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CAST BRINGS PASSION TO IRISH REVENGERS' TALE.

Byline: Julio Martinez Correspondent

AT THE OPENING of Irish-born playwright Ronan Noone's ``The Lepers of Baile Baiste,'' local village priest Father John Gannon (Weston L. Nathanson) delivers a sermon that likens sin to leprosy, and warns of its insidious contamination and eventual rotting of the soul. Noone then focuses his attention on six young men of the village, a wrenching examination of their current dysfunctional lives, inexorably shaped by the sexual abuse they suffered at the hands of a Christian Brother during their early teens.

Noone penned the play while attending the Graduate Playwrighting Program at Boston University and was accorded the 2002 Kennedy Center American Theatre Festival Student Playwrighting Award. Although the work suffers from a callow predictability, it is rescued by the insightful, thoroughly committed portrayals of the eight-member Celtic Arts Center Ensemble.

Director Pascal Marcotte ably guides this all-male cast through the murky rounds of soul-searching and recriminations that follow an all-too-linear thematic path as each of these tortured characters struggles to find a reason to stay alive. Set primarily in the seedy local bar in the town of Baile Baiste, the action initially establishes the nightly imbibing rituals of three local lads, evilly playful Laddeen (Jason

Michael Toner), catatonically depressed Clown (Keith Blaney) and ladies man Yowsa (Dan Conroy). Their actions are only slightly moderated by much-put-upon barkeep Kellogg (Joe Gibson), who spends most of his time keeping a baleful eye on the pub's constant besotted resident, the potentially dangerously demented Seaneen (Michael Earl Reid).

The playwright's agenda moves forward with the return from England of former classmate Daithi (Tripp Pickell), who has come back to town to force a confrontation with the priest who tolerated their abuse and to secure the whereabouts of the offending deviate, their former teacher Brother Angelus. Much talked about but unseen is another childhood pal who has just returned from the madhouse, where he was placed after attacking his own father, the local police Sergeant (Christopher Carroll).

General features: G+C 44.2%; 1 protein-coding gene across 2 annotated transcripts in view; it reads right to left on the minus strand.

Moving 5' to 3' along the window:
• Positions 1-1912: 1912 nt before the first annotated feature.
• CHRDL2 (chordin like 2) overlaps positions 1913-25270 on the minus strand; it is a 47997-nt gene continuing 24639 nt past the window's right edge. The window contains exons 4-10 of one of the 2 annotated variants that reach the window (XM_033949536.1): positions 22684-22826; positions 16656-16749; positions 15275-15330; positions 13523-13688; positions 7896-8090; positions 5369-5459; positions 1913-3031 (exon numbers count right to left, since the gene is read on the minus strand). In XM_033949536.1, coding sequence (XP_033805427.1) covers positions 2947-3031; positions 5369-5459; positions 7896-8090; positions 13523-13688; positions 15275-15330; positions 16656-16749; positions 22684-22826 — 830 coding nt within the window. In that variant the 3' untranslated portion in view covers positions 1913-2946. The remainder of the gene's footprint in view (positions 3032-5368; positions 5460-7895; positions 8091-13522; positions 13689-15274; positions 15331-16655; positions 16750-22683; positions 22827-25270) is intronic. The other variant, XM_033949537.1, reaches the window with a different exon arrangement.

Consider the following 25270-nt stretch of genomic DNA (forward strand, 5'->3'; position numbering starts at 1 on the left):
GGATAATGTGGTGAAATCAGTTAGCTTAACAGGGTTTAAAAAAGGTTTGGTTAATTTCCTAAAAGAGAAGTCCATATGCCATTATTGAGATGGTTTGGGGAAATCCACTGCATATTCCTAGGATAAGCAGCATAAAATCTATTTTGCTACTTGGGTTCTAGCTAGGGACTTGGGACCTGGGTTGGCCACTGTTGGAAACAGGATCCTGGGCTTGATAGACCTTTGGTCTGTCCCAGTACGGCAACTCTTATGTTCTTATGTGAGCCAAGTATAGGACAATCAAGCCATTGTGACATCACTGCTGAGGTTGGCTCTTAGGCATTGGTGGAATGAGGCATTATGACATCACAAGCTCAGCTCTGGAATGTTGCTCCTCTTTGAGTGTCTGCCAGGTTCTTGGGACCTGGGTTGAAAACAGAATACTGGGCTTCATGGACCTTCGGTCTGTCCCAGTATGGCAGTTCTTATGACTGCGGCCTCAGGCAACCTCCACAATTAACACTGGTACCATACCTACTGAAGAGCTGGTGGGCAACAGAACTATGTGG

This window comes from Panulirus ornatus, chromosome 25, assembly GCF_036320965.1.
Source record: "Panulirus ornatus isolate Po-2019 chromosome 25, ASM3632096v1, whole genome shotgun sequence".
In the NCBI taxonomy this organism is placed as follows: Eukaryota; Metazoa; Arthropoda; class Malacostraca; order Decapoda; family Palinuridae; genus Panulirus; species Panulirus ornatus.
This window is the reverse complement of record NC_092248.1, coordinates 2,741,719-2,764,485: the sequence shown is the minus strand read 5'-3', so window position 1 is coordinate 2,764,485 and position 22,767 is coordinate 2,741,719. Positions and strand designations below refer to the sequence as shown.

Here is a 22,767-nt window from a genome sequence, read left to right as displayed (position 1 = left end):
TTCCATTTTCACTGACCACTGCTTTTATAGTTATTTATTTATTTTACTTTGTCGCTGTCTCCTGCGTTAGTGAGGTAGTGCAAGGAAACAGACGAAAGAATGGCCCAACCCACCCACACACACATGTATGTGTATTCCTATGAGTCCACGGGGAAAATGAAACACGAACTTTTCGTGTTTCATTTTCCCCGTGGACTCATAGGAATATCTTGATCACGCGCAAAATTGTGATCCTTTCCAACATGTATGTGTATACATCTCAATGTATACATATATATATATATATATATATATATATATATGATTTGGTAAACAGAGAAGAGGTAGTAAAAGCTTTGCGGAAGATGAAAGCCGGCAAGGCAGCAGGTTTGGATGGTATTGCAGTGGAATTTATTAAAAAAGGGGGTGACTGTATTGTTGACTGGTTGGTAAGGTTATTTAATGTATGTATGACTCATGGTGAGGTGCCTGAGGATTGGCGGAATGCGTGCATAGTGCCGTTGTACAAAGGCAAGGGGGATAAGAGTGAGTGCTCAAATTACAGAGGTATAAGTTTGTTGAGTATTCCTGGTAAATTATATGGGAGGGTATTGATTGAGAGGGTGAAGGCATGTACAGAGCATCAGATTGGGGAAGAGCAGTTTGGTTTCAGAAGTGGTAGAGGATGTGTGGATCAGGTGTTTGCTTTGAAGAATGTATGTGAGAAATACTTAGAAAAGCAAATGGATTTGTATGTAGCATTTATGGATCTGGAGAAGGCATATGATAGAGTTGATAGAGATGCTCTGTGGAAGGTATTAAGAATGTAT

Using Daithi's manic determination as a springboard to revelation, Noone's script doggedly burrows into the lifelong sense of violation each of these men has suffered. This exercise in thematic persistence would have even more impact if balanced by some much-needed subplot. It is to the ensemble's credit that the final emotional explosion that envelops these crippled souls is as palpable as the evil that was committed against them.

``The Lepers of Baile Baiste'' is the first of a trilogy. Here's hoping the second script, ``The Blowing of Baile Gall,'' will demonstrate the growing maturation of this developing playwright.

THE LEPERS OF BAILE BAISTE - Two and one half stars

Where: The Celtic Arts Center, 4843 Laurel Canyon Blvd., Studio City.

When: 8 p.m. Friday and Saturday, 2 p.m. Sunday; through Nov. 22.

Tickets: $12 to $15. Call (818) 760-8322.

In a nutshell: A dynamic, emotion-charged ensemble injects needed veracity to student playwright Roman Noone's earnest but flawed work.
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Title Annotation:Review; U
Publication:Daily News (Los Angeles, CA)
Date:Nov 14, 2003
Words:486
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